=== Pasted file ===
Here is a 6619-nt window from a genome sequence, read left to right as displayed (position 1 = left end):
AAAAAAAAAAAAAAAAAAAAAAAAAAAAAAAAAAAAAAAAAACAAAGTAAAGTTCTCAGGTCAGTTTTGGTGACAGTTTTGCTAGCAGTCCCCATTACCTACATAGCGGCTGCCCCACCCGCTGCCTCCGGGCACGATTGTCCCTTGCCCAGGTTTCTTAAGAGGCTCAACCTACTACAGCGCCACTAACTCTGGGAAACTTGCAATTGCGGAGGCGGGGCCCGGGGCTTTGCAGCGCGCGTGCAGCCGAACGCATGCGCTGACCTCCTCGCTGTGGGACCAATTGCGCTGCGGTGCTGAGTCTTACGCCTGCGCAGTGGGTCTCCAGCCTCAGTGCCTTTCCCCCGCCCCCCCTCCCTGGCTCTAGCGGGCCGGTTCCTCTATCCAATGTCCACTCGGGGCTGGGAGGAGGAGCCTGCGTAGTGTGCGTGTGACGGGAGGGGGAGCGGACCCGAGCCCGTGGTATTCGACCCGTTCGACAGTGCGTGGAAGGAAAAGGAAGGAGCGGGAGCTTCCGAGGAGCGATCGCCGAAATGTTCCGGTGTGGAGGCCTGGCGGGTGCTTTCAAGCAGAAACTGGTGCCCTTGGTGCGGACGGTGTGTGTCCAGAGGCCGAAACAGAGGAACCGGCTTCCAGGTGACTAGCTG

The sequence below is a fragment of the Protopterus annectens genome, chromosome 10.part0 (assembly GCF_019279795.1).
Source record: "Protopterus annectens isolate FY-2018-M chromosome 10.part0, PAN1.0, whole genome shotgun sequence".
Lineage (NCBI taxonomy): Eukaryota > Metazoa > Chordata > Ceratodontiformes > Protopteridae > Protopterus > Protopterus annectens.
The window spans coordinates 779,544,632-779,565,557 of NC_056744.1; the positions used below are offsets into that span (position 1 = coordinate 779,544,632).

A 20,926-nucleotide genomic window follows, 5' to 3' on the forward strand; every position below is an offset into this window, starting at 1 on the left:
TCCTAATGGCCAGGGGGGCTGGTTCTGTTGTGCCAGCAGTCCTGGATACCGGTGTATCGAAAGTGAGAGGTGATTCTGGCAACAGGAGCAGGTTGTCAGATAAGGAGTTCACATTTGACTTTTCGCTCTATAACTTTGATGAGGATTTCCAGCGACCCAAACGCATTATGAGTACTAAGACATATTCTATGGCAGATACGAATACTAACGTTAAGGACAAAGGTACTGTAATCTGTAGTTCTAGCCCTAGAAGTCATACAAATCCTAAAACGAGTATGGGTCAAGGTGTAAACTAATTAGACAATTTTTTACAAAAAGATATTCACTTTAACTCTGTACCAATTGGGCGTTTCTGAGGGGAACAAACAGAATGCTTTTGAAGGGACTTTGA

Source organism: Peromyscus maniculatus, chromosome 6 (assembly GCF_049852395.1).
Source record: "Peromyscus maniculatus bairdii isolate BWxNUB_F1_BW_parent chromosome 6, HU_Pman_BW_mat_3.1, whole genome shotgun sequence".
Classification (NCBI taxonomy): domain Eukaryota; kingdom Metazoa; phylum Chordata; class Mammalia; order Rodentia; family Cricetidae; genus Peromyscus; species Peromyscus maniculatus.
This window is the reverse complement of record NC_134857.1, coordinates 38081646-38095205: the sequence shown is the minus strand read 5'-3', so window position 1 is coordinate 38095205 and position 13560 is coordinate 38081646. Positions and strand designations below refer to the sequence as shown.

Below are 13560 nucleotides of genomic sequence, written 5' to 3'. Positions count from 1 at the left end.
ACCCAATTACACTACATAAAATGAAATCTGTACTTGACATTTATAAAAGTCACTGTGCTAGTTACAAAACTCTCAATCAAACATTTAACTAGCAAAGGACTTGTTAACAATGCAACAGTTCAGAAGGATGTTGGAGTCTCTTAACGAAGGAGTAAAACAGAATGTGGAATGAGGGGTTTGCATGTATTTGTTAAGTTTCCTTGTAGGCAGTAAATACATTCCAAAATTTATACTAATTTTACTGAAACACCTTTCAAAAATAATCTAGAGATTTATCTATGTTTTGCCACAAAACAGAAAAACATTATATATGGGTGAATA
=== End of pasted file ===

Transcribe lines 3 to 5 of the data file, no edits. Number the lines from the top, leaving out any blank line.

The sequence below is a fragment of the Protopterus annectens genome, chromosome 10.part0 (assembly GCF_019279795.1).
Source record: "Protopterus annectens isolate FY-2018-M chromosome 10.part0, PAN1.0, whole genome shotgun sequence".
Lineage (NCBI taxonomy): Eukaryota > Metazoa > Chordata > Ceratodontiformes > Protopteridae > Protopterus > Protopterus annectens.